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Rita Vassena, co-founder & CEO of Fecundis (Photo: Barcelona Science Park).

Fecundis, a medtech company specialising in fertility, starts up at the Barcelona Science Park

Fecundis, a medical technology company in the clinical phase, focused on the development of a disruptive technology to increase the success rate of infertility treatments, has initiated its activity in the Barcelona Science Park. The start-up company’s mission is to revolutionise assisted reproduction treatments by focusing on the sperm, with the aim of increasing treatment effectiveness and reducing the economic and psychological burden of infertility.

Fecundis is a start-up company which was founded in Spain in 2022 by a team with a scientific and business background with the dream of changing the way infertility is treated: international reproductive medicine expert Rita Vassena, and scientists Mariano Buffone and Dario Krapf, recognised leaders in sperm biology, with more than 50 years of cumulative experience in human fertility. The team is complemented by Matías Gómez Elías, a specialist in biological chemistry and technological development of fertilisation, and Guillermina Luque, an expert in reproduction and molecular biology.

“Fecundis was created with the mission of radically changing infertility treatments, under the premise that significant and transformative improvements in current treatments will necessarily come from a deep understanding of the molecular mechanisms of reproduction”, says Rita Vassena, the current CEO of the MedTech company.

Dr Vassena, the former Global Scientific Director of the Eugin Group, brings two decades of experience in the field of human fertility to Fecundis, having trained and worked in Italy, Canada, the United States and Spain. She has published more than 110 articles in high-impact international journals, and has been a member (2015-2019) of the Executive Committee of the European Society of Human Reproduction and Embryology (ESHRE) and currently serves on the Board of Directors of the SEF – Sociedad Española de Fertilidad.

“Just a few days ago, the WHO reported that 1 in 6 people will suffer from infertility at some point in their lives. Currently, 180 million people are experiencing infertility, and over 90% of them do not have access to effective care; the small minority of patients who are able to get treatment face lengthy, costly and inefficient procedures that are often unsuccessful and leave many of them feeling disheartened. We believe that a world where infertility is diagnosed quickly, and where treatments are effective and accessible to all, is not only possible, but also urgent and necessary,” she says.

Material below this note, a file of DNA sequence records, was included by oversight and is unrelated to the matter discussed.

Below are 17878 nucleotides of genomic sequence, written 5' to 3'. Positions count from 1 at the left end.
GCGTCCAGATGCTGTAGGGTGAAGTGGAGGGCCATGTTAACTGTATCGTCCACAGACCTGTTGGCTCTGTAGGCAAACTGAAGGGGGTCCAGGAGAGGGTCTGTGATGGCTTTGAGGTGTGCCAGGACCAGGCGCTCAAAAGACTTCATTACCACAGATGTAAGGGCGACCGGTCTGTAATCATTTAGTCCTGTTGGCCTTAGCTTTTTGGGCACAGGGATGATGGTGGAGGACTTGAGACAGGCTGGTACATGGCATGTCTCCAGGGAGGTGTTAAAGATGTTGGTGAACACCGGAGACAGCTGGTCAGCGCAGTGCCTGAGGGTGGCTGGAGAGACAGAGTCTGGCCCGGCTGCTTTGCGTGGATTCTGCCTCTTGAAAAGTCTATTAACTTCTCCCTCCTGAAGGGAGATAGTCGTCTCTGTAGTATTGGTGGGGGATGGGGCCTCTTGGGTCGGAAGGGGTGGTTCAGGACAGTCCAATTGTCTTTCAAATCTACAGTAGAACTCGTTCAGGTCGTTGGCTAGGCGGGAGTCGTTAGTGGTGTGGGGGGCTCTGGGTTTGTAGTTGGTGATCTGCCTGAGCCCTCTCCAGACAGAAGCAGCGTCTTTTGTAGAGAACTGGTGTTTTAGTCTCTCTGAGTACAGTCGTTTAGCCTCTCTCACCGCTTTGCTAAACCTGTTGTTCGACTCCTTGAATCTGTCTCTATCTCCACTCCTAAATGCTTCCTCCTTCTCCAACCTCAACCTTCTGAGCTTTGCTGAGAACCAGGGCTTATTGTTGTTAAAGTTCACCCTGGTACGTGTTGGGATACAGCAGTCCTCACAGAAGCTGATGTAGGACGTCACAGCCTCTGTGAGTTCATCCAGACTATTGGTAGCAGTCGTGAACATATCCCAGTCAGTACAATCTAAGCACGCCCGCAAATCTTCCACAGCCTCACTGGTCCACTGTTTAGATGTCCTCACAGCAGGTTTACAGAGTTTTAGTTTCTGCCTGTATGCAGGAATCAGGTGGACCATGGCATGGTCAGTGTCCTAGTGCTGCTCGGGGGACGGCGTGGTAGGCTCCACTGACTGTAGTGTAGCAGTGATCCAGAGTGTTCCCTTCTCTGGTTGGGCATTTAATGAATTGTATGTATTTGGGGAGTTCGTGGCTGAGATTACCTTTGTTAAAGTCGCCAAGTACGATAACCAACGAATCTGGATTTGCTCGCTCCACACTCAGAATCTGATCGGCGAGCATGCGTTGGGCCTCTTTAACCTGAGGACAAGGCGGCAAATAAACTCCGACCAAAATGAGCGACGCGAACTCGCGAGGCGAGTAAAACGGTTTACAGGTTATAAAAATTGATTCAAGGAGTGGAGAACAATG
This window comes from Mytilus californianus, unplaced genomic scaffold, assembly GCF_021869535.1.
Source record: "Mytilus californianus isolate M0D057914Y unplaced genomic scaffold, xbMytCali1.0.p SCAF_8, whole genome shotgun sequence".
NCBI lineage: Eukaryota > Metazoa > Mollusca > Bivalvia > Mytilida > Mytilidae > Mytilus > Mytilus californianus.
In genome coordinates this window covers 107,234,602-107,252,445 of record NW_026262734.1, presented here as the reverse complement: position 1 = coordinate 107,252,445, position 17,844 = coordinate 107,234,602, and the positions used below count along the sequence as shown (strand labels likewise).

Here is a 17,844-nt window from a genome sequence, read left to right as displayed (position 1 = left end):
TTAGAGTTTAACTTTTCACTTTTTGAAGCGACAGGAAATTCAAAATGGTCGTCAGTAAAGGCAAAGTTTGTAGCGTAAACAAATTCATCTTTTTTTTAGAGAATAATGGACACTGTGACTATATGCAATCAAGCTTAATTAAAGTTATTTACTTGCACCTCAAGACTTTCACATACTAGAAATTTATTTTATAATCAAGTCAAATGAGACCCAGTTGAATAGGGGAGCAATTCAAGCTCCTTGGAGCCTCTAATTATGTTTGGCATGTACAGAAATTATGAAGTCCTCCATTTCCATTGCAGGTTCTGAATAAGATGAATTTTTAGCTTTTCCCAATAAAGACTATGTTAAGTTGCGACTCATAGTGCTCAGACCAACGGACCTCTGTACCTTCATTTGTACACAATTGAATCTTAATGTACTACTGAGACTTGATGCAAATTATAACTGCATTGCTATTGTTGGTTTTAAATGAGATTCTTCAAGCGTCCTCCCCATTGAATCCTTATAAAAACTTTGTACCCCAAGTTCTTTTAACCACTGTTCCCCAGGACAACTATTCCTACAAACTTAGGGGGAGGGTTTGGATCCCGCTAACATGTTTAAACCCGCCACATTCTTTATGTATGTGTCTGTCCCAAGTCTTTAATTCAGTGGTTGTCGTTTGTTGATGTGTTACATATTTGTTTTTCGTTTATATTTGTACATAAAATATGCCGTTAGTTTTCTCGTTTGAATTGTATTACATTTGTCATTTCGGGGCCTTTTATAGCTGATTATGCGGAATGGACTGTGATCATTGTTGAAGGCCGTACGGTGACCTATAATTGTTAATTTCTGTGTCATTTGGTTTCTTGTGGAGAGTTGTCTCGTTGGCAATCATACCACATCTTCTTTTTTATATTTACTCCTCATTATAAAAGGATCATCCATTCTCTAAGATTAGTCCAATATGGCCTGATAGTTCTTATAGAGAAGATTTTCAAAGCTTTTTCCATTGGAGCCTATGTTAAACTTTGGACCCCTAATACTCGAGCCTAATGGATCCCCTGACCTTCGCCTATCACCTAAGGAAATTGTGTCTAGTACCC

The male gamete, at the epicentre of the company’s technology

Fecundis strives to address this global clinical need by focusing on the development of technologies that increase the functionality of the human sperm, its ability to fertilise the egg and contribute to the development of embryos. This represents a momentous change from the procedures that are carried out today, which, according to Dr Vassena, are mainly focused on the selection of oocytes, spermatozoa or the resulting embryos. “Our approach is totally disruptive because it focuses on achieving unprecedented improvements in sperm performance from a functional point of view. By improving sperm function we achieve an exponential increase in the success rates of the treatments, we obtain more, better quality embryos, thus leading to a higher number of pregnancies. We have already tested this in two mammalian species, and we hope that these very promising results will be confirmed in the pilot trial in patients, which is now in its final phase of execution.”

Fecundis’ technology is compatible with all the usual techniques of assisted reproduction, “We have sought the feedback of the end users, clinical embryologists, at each stage of its development; the technology can integrate perfectly into the clinical workflow, and add value to both clinics and patients alike”.

The aim of the start-up is that its technology reaches both private and public health centres, explains the entrepreneur. “Increasing the efficiency and success rate of assisted reproduction procedures will result in a reduction in both their economic impact and the negative effect on mental health, as they are often long and expensive, and can lead to great emotional distress. Our goal is that the thousands of patients who are unable to get treatment can do so, reducing the barriers to access. We work so that infertility is no longer the gruelling experience people currently face.”

The technology, currently under protection phase, has enabled the development of a first medical device, HyperSperm, to activate sperm samples for IVF (in vitro fertilisation) and ICSI (intracytoplasmic sperm injection). Fecundis is currently in the capital raising phase to accelerate the entry of its first product to key markets.